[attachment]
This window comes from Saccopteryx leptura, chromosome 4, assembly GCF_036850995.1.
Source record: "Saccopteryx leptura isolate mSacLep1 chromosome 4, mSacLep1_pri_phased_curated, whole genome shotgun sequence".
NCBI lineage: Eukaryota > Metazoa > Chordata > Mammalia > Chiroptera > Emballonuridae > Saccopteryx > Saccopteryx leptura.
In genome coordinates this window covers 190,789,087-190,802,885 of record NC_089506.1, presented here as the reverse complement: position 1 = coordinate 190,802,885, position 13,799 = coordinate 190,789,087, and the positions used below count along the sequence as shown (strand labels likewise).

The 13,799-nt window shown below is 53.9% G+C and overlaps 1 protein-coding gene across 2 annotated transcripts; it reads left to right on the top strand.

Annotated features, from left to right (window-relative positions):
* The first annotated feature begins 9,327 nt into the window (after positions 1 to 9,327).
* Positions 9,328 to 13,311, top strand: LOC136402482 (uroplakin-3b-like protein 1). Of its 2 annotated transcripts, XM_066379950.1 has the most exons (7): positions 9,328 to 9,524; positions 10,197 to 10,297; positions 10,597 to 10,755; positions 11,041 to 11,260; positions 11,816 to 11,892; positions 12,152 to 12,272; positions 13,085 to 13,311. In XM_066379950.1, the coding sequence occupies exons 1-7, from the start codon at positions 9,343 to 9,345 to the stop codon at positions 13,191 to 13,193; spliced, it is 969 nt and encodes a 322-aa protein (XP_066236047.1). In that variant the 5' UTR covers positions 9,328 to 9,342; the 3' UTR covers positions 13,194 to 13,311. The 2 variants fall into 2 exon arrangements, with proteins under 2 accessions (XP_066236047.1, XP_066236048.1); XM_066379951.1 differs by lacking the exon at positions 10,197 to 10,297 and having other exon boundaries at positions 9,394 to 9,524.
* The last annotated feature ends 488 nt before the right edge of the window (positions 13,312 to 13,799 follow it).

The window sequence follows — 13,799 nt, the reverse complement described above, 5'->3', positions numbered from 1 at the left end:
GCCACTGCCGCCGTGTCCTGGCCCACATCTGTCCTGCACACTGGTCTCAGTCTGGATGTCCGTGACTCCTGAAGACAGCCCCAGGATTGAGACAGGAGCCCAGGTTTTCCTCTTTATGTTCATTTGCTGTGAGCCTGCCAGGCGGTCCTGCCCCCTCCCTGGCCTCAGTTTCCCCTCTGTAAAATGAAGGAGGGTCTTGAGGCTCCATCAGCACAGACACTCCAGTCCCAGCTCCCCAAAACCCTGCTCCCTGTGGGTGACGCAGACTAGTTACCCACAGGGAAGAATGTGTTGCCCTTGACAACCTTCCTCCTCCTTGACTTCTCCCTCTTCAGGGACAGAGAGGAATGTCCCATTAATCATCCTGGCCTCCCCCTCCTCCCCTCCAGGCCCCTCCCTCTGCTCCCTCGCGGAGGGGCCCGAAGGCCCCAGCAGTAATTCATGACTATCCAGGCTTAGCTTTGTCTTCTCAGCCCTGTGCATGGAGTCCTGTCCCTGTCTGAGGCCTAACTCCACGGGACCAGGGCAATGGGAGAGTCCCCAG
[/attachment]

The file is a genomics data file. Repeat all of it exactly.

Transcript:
This window comes from Saccopteryx leptura, chromosome 4, assembly GCF_036850995.1.
Source record: "Saccopteryx leptura isolate mSacLep1 chromosome 4, mSacLep1_pri_phased_curated, whole genome shotgun sequence".
NCBI lineage: Eukaryota > Metazoa > Chordata > Mammalia > Chiroptera > Emballonuridae > Saccopteryx > Saccopteryx leptura.
In genome coordinates this window covers 190,789,087-190,802,885 of record NC_089506.1, presented here as the reverse complement: position 1 = coordinate 190,802,885, position 13,799 = coordinate 190,789,087, and the positions used below count along the sequence as shown (strand labels likewise).

The 13,799-nt window shown below is 53.9% G+C and overlaps 1 protein-coding gene across 2 annotated transcripts; it reads left to right on the top strand.

Annotated features, from left to right (window-relative positions):
* The first annotated feature begins 9,327 nt into the window (after positions 1 to 9,327).
* Positions 9,328 to 13,311, top strand: LOC136402482 (uroplakin-3b-like protein 1). Of its 2 annotated transcripts, XM_066379950.1 has the most exons (7): positions 9,328 to 9,524; positions 10,197 to 10,297; positions 10,597 to 10,755; positions 11,041 to 11,260; positions 11,816 to 11,892; positions 12,152 to 12,272; positions 13,085 to 13,311. In XM_066379950.1, the coding sequence occupies exons 1-7, from the start codon at positions 9,343 to 9,345 to the stop codon at positions 13,191 to 13,193; spliced, it is 969 nt and encodes a 322-aa protein (XP_066236047.1). In that variant the 5' UTR covers positions 9,328 to 9,342; the 3' UTR covers positions 13,194 to 13,311. The 2 variants fall into 2 exon arrangements, with proteins under 2 accessions (XP_066236047.1, XP_066236048.1); XM_066379951.1 differs by lacking the exon at positions 10,197 to 10,297 and having other exon boundaries at positions 9,394 to 9,524.
* The last annotated feature ends 488 nt before the right edge of the window (positions 13,312 to 13,799 follow it).

The window sequence follows — 13,799 nt, the reverse complement described above, 5'->3', positions numbered from 1 at the left end:
GCCACTGCCGCCGTGTCCTGGCCCACATCTGTCCTGCACACTGGTCTCAGTCTGGATGTCCGTGACTCCTGAAGACAGCCCCAGGATTGAGACAGGAGCCCAGGTTTTCCTCTTTATGTTCATTTGCTGTGAGCCTGCCAGGCGGTCCTGCCCCCTCCCTGGCCTCAGTTTCCCCTCTGTAAAATGAAGGAGGGTCTTGAGGCTCCATCAGCACAGACACTCCAGTCCCAGCTCCCCAAAACCCTGCTCCCTGTGGGTGACGCAGACTAGTTACCCACAGGGAAGAATGTGTTGCCCTTGACAACCTTCCTCCTCCTTGACTTCTCCCTCTTCAGGGACAGAGAGGAATGTCCCATTAATCATCCTGGCCTCCCCCTCCTCCCCTCCAGGCCCCTCCCTCTGCTCCCTCGCGGAGGGGCCCGAAGGCCCCAGCAGTAATTCATGACTATCCAGGCTTAGCTTTGTCTTCTCAGCCCTGTGCATGGAGTCCTGTCCCTGTCTGAGGCCTAACTCCACGGGACCAGGGCAATGGGAGAGTCCCCAG